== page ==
Emily Carr
1871-1945
Emily at 21 or 22
Emily Carr, Age 21 or 22 years
Detail of H-02813

 

Emily Carr is one of Canada's most renowed artists, and one who is closely associated with British Columbia. Emily was the fifth daughter of Richard and Emily Carr, born in Victoria on December 13,1871.

The Carrs
Mr. and Mrs. Carr
Source from A-09184

 

Emily's career as an artist began at a very young age. She began taking drawing classes at the age of sixteen. Emily's parents died when she was in her early teens, and her guardian, lawyer James Lawson, gave her permission to study at the California School of Design, in San Francisco.

She attended school in San Francisco from the Fall of 1890 until the Spring of 1893. She then travelled to England where she attended the Westminister School of Art. In 1910, Emily headed to Paris. There she studied at the Academie Colarossi, where men and women had classes together.

Young Emily Carr
Detail of A-02037
Emily studied in Paris for only one month before she fell ill, suffering a nervous breakdown. Emily spent three months in hospital before travelling to Sweden with her sister Alice.

In the Spring of that same year, Emily returned to France, where she continued to paint. This time, she avoided Paris and stayed in small towns and villages.

In November 1911, Emily returned to Victoria after a total of fourteen months in France.

The Carrs
Emily Carr
Detail of D-06009

 

After studying in England and France, Emily began to paint in the style of the "New Art" but the simple shapes and sweeping brush strokes of her canvases were laughed at and insulted.

 

Emily and Native people
Emily Carr visits Native peoples
Detail of F-07756

 

In 1912, a year after returning to Canada, she made a a six-week visit to Tanu and Skedans on the Queen Charlotte Islands (Haida Gwaii). It is here that she produced many of her painting of the lush West Coast wilderness.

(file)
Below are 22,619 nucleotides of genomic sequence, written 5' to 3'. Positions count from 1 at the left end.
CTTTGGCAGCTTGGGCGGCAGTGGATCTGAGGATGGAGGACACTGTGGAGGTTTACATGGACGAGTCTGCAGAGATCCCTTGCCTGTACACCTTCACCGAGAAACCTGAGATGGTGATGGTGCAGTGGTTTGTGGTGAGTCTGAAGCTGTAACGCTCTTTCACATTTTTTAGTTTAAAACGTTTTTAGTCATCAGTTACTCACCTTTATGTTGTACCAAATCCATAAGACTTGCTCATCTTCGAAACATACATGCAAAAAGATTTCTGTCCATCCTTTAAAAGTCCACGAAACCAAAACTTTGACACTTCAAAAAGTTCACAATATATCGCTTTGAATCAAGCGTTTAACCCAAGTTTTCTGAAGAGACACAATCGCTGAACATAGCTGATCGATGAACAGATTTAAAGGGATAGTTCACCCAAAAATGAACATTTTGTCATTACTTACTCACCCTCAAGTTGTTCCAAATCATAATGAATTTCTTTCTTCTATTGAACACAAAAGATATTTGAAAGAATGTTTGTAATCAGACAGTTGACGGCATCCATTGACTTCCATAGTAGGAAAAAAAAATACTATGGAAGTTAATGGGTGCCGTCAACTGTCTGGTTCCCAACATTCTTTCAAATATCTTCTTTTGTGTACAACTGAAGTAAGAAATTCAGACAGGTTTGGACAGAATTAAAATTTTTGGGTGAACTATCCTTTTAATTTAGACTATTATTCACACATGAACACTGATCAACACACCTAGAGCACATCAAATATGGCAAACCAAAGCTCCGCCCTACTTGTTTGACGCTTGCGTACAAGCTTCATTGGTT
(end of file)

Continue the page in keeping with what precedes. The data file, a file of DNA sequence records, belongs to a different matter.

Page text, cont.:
She taught art to children in Vancouver, but she returned to Victoria in 1913. Unable to sell her art, she ran a boarding home called the 'House of All Sorts' for twenty years on Simcoe Street in Victoria B.C.

Emily with her Pets
Emily with her Pets
Detail of B-02224

 

The Elephant
Emily Carr and the
"Elephant" trailer
Detail of F-07885

 

In 1927 she travelled to Eastern Canada where she met the Group of Seven. It was after this meeting that her art was "discovered" and she became an honourary member of the Group of Seven.

In 1937 Emily was honoured with a solo exhibition at the Art Gallery of Ontario, and in 1938 she enjoyed another successful solo exhibition at the Vancouver Art Gallery.

At the age of seventy, due to failing health, Emily was told by her doctor to slow down. This prompted Emily to change her outlet for creativity and she began writing.

In 1941 her book Klee Wyck, which described her painting adventures as a young woman, was published. She received the Governor General's medal for literature for Klee Wyck and much critical praise.

Emily with Woo
Emily with her pet monkey Woo
G-02845

 

Emily Carr spent her last days at a home for the elderly and infirm, run by the Catholic nuns, The Sisters of the Love of Jesus, in the building which today is known as the James Bay Inn.

It is here that Emily Carr died, on March 2, 1945. She is buried in the Carr Family plot at the Ross Bay Cemetery.






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